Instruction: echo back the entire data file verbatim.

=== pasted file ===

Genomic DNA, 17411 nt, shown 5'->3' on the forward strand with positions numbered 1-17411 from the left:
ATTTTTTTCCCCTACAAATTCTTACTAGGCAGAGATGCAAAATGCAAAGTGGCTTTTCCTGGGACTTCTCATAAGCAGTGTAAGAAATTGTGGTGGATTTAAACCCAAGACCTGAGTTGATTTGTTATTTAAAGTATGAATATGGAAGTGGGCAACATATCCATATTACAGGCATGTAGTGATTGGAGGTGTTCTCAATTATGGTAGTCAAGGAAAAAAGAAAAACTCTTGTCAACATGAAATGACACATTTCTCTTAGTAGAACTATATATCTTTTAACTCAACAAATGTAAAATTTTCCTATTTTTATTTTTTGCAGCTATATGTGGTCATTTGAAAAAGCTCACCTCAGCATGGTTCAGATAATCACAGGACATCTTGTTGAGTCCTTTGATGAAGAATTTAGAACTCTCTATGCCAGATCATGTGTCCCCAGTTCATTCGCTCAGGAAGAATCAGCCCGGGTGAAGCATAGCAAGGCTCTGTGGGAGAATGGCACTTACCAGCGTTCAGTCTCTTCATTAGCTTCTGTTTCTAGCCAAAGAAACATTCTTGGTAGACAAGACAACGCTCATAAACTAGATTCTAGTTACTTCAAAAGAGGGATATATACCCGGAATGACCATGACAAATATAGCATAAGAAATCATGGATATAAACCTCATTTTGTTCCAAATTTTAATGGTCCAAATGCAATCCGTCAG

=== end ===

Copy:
Genomic DNA, 17411 nt, shown 5'->3' on the forward strand with positions numbered 1-17411 from the left:
ATTTTTTTCCCCTACAAATTCTTACTAGGCAGAGATGCAAAATGCAAAGTGGCTTTTCCTGGGACTTCTCATAAGCAGTGTAAGAAATTGTGGTGGATTTAAACCCAAGACCTGAGTTGATTTGTTATTTAAAGTATGAATATGGAAGTGGGCAACATATCCATATTACAGGCATGTAGTGATTGGAGGTGTTCTCAATTATGGTAGTCAAGGAAAAAAGAAAAACTCTTGTCAACATGAAATGACACATTTCTCTTAGTAGAACTATATATCTTTTAACTCAACAAATGTAAAATTTTCCTATTTTTATTTTTTGCAGCTATATGTGGTCATTTGAAAAAGCTCACCTCAGCATGGTTCAGATAATCACAGGACATCTTGTTGAGTCCTTTGATGAAGAATTTAGAACTCTCTATGCCAGATCATGTGTCCCCAGTTCATTCGCTCAGGAAGAATCAGCCCGGGTGAAGCATAGCAAGGCTCTGTGGGAGAATGGCACTTACCAGCGTTCAGTCTCTTCATTAGCTTCTGTTTCTAGCCAAAGAAACATTCTTGGTAGACAAGACAACGCTCATAAACTAGATTCTAGTTACTTCAAAAGAGGGATATATACCCGGAATGACCATGACAAATATAGCATAAGAAATCATGGATATAAACCTCATTTTGTTCCAAATTTTAATGGTCCAAATGCAATCCGTCAG